On the other hand, tax and welfare especially, are institutions that negotiate and trade off competing rights and duties, rather than strictly abide by them. Natural rights to, say, property and health care, offer no all-or-nothing propositions in taxation. Instead, one tax may encroach less on property than another, or at a greater (utilitarian) gain in health care than another.

In sum, deontological ethics, and especially its popular, liberal, contractual and procedural representatives are both not specific enough, and too demanding for desirable hypotheticals in welfare, taxation and democracy.

And yet, I cannot do without deontological ethics, especially not without liberalism. Even if governments could expropriate some owners at supposedly minimal welfare losses — as the Eurogroup has allowed (encouraged?) the Cypriot government to proceed in 2013 with big savers — it should not do so (nor be allowed to), because protection of confidence is a deontological right. Similarly, even if democratic rule found executive pay excessive, and anticipated no dwl fallout, it should not — as Switzerland did in 2013 — regulate uncoerced exchanges (Nozick 1974) even between CEOs and shareholders, when a less intrusive policy (tax!) is available, simply because liberal states do not do that.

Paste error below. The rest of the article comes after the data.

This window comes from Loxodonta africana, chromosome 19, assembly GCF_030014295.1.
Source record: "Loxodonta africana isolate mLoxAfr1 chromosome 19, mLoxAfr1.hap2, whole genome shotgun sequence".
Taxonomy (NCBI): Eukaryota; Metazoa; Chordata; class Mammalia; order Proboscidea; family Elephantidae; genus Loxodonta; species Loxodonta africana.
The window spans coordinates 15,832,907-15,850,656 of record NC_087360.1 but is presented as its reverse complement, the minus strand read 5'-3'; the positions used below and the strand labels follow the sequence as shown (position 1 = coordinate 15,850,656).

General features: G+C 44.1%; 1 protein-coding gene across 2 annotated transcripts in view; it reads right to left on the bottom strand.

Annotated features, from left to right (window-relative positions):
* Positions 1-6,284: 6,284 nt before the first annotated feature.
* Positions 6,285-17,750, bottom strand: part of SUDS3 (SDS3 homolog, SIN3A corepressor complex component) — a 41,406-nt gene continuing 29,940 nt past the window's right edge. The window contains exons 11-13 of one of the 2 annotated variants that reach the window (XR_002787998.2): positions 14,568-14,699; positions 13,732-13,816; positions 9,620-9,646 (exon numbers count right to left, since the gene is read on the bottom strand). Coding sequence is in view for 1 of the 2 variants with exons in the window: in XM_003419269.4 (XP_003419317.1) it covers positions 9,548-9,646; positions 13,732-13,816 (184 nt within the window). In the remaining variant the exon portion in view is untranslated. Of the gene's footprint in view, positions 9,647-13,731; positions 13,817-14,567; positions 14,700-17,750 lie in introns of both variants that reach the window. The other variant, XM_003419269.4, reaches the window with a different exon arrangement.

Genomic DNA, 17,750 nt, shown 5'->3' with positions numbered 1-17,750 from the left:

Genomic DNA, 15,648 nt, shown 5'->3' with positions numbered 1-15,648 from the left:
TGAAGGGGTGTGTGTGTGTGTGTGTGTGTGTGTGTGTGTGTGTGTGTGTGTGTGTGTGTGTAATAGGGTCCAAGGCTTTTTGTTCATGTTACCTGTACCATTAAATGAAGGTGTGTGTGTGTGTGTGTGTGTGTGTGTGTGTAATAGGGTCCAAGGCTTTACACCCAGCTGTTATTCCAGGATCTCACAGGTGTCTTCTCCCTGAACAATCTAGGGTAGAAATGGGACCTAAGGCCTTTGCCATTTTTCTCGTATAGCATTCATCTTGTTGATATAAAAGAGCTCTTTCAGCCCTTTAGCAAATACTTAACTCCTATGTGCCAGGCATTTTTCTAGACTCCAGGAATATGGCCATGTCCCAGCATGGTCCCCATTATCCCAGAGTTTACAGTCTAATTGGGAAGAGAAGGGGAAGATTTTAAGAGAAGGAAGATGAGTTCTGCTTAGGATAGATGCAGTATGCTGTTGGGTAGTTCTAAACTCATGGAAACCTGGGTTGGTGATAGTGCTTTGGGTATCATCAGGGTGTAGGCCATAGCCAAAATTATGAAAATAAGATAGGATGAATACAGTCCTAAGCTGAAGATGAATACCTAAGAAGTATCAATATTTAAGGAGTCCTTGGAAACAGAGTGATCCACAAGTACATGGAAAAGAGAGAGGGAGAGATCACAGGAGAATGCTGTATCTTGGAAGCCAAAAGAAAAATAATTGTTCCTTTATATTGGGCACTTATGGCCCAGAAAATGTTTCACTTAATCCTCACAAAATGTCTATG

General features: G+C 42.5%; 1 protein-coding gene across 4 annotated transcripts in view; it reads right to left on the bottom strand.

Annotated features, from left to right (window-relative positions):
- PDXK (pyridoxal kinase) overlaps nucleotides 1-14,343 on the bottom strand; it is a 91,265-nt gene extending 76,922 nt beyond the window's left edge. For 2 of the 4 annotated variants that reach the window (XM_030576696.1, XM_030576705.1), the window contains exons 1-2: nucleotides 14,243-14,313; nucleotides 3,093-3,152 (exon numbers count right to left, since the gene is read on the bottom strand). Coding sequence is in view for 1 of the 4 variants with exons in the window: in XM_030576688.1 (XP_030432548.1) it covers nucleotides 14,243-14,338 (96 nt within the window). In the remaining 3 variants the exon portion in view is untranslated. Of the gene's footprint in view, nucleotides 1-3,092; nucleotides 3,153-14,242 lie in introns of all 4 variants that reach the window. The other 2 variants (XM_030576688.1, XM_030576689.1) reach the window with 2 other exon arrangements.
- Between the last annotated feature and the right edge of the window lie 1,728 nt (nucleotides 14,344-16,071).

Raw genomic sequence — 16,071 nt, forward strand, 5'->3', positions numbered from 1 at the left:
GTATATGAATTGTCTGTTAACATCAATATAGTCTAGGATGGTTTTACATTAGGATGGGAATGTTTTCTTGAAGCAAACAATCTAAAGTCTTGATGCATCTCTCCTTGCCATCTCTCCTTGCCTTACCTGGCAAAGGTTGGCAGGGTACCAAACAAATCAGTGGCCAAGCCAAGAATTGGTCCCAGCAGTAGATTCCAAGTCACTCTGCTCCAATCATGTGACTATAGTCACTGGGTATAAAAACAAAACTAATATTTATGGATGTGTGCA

Ethics of Care

\[itm:ethics-of-care\] Lastly, tax, welfare and democracy are, for the most part, not desirable because they establish caring relationships, as some (difference?) feminists have demanded (Noddings 1984; Gilligan 1982). Whether we like it or not — in fact, we should like it — our world is ruled by abstractions, too, and to these must respond our institutions of tax, welfare and democracy. Absent a regress to lower, poorer levels of functional differentiation — or some yet unforeseen explosion in human capacity — we depend on wide-ranging abstractions such as a price system to orchestrate at least some of our relationships by mutual self-interest.23 Ethics of care govern individual, concrete and personal relationships, and not those anonymously expressed in price signals, or some other abstraction. Taxation, welfare and democracy, however, have to ontologically respond to such abstractions, and to that extent, cannot be informed by a normative ethic that insists otherwise.